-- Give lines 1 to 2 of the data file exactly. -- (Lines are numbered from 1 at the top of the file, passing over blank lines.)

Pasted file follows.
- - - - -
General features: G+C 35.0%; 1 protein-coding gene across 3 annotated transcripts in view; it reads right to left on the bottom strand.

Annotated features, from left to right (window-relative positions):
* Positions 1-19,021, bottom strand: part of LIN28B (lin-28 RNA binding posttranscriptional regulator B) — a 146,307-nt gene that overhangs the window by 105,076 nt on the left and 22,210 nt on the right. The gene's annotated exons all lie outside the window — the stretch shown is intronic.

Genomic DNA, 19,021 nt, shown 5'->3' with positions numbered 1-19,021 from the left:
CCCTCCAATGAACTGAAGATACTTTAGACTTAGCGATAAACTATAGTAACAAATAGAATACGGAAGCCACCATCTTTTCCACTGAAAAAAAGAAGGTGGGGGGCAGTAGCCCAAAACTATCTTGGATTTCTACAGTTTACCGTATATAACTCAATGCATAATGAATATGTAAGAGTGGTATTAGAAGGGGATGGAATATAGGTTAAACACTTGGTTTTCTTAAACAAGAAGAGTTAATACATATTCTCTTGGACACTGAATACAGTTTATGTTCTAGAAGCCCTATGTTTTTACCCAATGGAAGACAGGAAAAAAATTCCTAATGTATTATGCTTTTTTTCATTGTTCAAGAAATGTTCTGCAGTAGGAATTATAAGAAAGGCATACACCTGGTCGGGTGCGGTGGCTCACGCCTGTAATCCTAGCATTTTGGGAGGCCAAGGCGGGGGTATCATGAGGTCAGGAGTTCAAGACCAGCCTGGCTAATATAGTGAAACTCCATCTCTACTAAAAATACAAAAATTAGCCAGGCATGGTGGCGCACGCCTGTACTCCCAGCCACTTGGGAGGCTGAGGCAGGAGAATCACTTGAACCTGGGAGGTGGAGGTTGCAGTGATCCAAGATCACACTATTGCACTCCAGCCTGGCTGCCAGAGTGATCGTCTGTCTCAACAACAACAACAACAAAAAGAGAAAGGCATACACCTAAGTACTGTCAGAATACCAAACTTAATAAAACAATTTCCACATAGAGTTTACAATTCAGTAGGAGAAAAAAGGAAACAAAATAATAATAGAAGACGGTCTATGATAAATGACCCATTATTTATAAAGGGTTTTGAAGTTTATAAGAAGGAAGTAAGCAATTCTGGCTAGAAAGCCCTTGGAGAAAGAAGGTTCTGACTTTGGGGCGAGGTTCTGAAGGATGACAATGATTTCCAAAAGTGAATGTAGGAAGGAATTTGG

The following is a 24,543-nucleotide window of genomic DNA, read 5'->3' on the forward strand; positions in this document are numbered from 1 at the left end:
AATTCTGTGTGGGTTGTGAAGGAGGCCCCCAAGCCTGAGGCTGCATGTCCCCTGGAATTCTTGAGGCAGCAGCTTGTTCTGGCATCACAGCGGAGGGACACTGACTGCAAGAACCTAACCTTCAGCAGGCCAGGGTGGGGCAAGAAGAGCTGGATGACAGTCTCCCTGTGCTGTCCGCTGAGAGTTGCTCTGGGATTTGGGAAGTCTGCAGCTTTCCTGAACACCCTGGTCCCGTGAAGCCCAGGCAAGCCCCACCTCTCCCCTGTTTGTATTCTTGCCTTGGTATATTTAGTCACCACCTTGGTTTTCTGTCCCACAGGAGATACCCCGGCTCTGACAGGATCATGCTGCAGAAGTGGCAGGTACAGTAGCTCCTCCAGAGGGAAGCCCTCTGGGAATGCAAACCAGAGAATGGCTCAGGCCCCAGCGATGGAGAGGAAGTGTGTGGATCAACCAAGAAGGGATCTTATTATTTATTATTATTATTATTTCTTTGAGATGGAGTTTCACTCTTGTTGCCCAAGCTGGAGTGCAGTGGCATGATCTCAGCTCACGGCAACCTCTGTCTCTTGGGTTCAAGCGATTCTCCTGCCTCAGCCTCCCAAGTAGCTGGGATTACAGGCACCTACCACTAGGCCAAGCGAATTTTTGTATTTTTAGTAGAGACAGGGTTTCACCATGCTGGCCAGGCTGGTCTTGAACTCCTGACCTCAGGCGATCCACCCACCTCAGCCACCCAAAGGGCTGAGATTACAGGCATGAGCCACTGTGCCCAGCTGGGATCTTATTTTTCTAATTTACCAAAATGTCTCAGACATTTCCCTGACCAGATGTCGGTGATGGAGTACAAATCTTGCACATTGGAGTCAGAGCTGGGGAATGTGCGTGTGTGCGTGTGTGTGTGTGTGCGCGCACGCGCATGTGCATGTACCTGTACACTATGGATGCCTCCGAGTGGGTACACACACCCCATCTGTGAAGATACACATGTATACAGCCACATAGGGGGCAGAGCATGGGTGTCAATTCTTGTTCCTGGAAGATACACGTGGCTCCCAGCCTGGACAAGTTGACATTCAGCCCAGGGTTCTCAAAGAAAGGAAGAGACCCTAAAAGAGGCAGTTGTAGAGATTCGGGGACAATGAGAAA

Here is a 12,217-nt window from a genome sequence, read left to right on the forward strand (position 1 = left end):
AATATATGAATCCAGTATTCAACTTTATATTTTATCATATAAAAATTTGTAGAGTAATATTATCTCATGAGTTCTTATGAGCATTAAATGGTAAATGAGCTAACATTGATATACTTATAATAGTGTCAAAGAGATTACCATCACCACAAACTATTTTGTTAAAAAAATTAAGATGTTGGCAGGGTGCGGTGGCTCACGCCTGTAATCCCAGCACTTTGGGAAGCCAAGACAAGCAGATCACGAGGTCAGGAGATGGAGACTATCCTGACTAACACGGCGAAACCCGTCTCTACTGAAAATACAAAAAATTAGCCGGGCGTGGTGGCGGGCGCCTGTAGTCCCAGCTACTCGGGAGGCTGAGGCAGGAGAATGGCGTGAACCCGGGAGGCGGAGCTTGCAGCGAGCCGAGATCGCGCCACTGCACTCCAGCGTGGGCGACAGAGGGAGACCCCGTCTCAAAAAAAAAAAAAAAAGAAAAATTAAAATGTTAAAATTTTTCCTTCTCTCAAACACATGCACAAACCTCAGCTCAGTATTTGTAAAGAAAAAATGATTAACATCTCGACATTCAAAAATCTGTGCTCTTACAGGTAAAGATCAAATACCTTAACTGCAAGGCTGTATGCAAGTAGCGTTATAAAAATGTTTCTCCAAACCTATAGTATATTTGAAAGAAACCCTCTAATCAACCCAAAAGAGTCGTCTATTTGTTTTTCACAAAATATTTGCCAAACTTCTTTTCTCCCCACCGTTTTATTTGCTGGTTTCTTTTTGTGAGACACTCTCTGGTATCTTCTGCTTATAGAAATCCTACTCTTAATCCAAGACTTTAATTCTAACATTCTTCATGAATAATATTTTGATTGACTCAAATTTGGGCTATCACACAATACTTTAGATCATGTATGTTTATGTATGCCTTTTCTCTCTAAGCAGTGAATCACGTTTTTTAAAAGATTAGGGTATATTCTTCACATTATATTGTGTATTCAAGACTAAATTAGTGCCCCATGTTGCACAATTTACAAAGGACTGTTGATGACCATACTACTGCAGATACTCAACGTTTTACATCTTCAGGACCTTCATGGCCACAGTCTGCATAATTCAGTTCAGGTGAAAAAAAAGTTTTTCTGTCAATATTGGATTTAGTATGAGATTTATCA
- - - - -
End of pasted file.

General features: G+C 35.0%; 1 protein-coding gene across 3 annotated transcripts in view; it reads right to left on the bottom strand.

Annotated features, from left to right (window-relative positions):